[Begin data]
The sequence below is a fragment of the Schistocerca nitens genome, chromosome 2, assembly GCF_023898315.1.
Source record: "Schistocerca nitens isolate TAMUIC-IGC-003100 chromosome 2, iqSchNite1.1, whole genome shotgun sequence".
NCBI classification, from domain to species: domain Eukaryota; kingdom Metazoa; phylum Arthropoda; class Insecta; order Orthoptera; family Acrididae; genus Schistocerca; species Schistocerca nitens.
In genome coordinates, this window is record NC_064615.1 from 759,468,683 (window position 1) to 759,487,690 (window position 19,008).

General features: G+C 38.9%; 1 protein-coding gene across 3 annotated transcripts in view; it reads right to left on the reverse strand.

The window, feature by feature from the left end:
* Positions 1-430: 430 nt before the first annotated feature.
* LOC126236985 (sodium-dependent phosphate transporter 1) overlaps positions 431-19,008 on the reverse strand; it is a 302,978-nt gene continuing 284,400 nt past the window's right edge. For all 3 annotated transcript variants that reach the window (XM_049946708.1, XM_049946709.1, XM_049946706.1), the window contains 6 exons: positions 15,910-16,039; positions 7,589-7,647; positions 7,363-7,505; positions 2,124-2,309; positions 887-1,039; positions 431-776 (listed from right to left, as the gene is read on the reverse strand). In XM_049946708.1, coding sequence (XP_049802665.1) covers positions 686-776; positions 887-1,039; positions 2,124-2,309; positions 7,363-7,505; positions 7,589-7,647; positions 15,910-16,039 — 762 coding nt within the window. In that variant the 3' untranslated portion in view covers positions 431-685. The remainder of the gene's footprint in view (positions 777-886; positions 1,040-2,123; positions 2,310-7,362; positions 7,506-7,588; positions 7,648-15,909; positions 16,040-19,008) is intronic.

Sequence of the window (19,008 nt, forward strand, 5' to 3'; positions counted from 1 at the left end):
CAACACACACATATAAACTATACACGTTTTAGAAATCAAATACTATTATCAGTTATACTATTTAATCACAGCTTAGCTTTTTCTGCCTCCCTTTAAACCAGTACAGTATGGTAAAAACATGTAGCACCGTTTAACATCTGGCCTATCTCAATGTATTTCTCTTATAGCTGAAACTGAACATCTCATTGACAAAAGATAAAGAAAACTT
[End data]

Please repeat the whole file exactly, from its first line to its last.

The sequence below is a fragment of the Schistocerca nitens genome, chromosome 2, assembly GCF_023898315.1.
Source record: "Schistocerca nitens isolate TAMUIC-IGC-003100 chromosome 2, iqSchNite1.1, whole genome shotgun sequence".
NCBI classification, from domain to species: domain Eukaryota; kingdom Metazoa; phylum Arthropoda; class Insecta; order Orthoptera; family Acrididae; genus Schistocerca; species Schistocerca nitens.
In genome coordinates, this window is record NC_064615.1 from 759,468,683 (window position 1) to 759,487,690 (window position 19,008).

General features: G+C 38.9%; 1 protein-coding gene across 3 annotated transcripts in view; it reads right to left on the reverse strand.

The window, feature by feature from the left end:
* Positions 1-430: 430 nt before the first annotated feature.
* LOC126236985 (sodium-dependent phosphate transporter 1) overlaps positions 431-19,008 on the reverse strand; it is a 302,978-nt gene continuing 284,400 nt past the window's right edge. For all 3 annotated transcript variants that reach the window (XM_049946708.1, XM_049946709.1, XM_049946706.1), the window contains 6 exons: positions 15,910-16,039; positions 7,589-7,647; positions 7,363-7,505; positions 2,124-2,309; positions 887-1,039; positions 431-776 (listed from right to left, as the gene is read on the reverse strand). In XM_049946708.1, coding sequence (XP_049802665.1) covers positions 686-776; positions 887-1,039; positions 2,124-2,309; positions 7,363-7,505; positions 7,589-7,647; positions 15,910-16,039 — 762 coding nt within the window. In that variant the 3' untranslated portion in view covers positions 431-685. The remainder of the gene's footprint in view (positions 777-886; positions 1,040-2,123; positions 2,310-7,362; positions 7,506-7,588; positions 7,648-15,909; positions 16,040-19,008) is intronic.

Sequence of the window (19,008 nt, forward strand, 5' to 3'; positions counted from 1 at the left end):
CAACACACACATATAAACTATACACGTTTTAGAAATCAAATACTATTATCAGTTATACTATTTAATCACAGCTTAGCTTTTTCTGCCTCCCTTTAAACCAGTACAGTATGGTAAAAACATGTAGCACCGTTTAACATCTGGCCTATCTCAATGTATTTCTCTTATAGCTGAAACTGAACATCTCATTGACAAAAGATAAAGAAAACTT